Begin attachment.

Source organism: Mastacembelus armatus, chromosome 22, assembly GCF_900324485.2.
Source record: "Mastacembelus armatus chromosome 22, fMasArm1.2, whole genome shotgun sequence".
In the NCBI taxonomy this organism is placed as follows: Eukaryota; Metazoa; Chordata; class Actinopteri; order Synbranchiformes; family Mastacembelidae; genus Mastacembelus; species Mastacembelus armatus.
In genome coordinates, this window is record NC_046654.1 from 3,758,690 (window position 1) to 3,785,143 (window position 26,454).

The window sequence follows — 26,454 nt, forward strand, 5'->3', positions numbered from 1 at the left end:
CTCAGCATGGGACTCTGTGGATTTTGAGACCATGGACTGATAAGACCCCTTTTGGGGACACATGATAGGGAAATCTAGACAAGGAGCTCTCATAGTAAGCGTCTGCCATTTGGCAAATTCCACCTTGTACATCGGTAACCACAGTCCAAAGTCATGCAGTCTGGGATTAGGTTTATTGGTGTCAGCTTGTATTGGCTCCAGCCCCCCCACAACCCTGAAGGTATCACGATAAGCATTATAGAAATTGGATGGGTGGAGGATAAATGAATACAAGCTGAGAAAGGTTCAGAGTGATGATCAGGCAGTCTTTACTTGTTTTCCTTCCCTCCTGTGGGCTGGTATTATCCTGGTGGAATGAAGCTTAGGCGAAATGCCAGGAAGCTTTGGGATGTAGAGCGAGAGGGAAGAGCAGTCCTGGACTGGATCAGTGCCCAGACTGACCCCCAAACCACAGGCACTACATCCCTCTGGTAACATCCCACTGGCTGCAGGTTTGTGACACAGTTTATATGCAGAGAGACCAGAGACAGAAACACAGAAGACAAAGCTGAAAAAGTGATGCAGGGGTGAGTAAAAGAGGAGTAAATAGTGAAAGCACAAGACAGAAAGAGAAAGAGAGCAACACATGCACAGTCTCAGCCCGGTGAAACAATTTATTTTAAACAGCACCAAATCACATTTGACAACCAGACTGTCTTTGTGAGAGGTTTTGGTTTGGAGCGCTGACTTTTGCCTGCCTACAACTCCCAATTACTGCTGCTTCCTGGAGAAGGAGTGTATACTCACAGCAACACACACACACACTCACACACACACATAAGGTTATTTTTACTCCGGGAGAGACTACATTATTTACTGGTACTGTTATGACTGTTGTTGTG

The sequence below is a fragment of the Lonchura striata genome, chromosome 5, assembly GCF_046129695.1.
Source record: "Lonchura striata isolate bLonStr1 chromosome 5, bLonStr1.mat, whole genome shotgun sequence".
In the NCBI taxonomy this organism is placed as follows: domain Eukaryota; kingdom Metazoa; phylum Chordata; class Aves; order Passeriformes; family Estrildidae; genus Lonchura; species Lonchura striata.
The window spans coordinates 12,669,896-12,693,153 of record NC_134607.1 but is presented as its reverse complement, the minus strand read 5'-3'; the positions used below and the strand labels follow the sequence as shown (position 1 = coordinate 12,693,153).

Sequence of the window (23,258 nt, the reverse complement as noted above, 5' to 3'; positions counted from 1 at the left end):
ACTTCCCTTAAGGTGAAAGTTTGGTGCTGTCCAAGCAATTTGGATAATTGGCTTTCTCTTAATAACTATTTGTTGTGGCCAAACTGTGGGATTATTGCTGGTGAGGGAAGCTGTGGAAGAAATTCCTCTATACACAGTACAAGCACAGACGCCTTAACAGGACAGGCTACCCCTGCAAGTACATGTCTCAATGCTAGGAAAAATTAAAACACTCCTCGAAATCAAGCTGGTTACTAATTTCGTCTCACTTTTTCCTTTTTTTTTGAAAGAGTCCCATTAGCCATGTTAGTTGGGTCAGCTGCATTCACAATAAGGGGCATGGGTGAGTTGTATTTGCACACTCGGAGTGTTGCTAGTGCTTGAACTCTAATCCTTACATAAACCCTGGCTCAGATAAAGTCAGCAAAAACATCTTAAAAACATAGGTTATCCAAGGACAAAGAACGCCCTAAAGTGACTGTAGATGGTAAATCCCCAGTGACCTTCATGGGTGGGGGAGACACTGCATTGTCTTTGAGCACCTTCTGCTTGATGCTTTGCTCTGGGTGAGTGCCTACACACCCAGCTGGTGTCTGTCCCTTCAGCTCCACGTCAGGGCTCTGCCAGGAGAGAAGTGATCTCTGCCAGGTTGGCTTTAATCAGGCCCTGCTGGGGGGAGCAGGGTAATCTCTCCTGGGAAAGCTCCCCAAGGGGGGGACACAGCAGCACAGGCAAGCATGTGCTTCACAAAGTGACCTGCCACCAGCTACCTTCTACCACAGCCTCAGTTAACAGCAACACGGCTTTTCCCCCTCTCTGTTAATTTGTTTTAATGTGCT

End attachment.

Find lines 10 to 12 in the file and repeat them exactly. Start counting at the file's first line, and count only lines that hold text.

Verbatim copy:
The window spans coordinates 12,669,896-12,693,153 of record NC_134607.1 but is presented as its reverse complement, the minus strand read 5'-3'; the positions used below and the strand labels follow the sequence as shown (position 1 = coordinate 12,693,153).

Sequence of the window (23,258 nt, the reverse complement as noted above, 5' to 3'; positions counted from 1 at the left end):
ACTTCCCTTAAGGTGAAAGTTTGGTGCTGTCCAAGCAATTTGGATAATTGGCTTTCTCTTAATAACTATTTGTTGTGGCCAAACTGTGGGATTATTGCTGGTGAGGGAAGCTGTGGAAGAAATTCCTCTATACACAGTACAAGCACAGACGCCTTAACAGGACAGGCTACCCCTGCAAGTACATGTCTCAATGCTAGGAAAAATTAAAACACTCCTCGAAATCAAGCTGGTTACTAATTTCGTCTCACTTTTTCCTTTTTTTTTGAAAGAGTCCCATTAGCCATGTTAGTTGGGTCAGCTGCATTCACAATAAGGGGCATGGGTGAGTTGTATTTGCACACTCGGAGTGTTGCTAGTGCTTGAACTCTAATCCTTACATAAACCCTGGCTCAGATAAAGTCAGCAAAAACATCTTAAAAACATAGGTTATCCAAGGACAAAGAACGCCCTAAAGTGACTGTAGATGGTAAATCCCCAGTGACCTTCATGGGTGGGGGAGACACTGCATTGTCTTTGAGCACCTTCTGCTTGATGCTTTGCTCTGGGTGAGTGCCTACACACCCAGCTGGTGTCTGTCCCTTCAGCTCCACGTCAGGGCTCTGCCAGGAGAGAAGTGATCTCTGCCAGGTTGGCTTTAATCAGGCCCTGCTGGGGGGAGCAGGGTAATCTCTCCTGGGAAAGCTCCCCAAGGGGGGGACACAGCAGCACAGGCAAGCATGTGCTTCACAAAGTGACCTGCCACCAGCTACCTTCTACCACAGCCTCAGTTAACAGCAACACGGCTTTTCCCCCTCTCTGTTAATTTGTTTTAATGTGCT